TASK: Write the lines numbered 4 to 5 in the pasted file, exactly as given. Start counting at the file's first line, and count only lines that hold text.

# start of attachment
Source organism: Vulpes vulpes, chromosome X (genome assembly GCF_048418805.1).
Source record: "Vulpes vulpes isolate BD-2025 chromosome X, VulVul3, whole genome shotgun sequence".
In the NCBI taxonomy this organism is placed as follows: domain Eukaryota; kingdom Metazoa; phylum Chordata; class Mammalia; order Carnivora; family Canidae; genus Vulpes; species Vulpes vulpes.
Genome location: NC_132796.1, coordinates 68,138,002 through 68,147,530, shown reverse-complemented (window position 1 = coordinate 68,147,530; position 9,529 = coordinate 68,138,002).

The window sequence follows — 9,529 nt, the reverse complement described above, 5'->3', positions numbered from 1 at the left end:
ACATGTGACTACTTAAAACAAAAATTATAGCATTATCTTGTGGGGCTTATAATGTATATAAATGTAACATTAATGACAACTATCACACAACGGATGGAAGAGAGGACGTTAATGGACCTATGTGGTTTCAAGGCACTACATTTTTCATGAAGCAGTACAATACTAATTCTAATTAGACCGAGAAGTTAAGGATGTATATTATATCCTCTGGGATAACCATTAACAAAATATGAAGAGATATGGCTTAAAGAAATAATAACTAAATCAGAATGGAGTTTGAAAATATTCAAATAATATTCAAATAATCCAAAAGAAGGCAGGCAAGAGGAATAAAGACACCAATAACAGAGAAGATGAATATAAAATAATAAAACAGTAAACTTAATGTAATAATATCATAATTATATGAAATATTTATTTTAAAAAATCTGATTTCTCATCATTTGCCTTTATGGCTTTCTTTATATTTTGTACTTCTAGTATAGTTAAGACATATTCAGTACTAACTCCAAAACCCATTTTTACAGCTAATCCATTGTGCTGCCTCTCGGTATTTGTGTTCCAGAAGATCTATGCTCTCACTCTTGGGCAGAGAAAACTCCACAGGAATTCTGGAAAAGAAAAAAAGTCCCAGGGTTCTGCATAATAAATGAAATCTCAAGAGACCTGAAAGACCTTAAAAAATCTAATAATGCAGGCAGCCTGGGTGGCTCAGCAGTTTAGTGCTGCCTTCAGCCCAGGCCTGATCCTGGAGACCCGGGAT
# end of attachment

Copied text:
Genome location: NC_132796.1, coordinates 68,138,002 through 68,147,530, shown reverse-complemented (window position 1 = coordinate 68,147,530; position 9,529 = coordinate 68,138,002).

The window sequence follows — 9,529 nt, the reverse complement described above, 5'->3', positions numbered from 1 at the left end: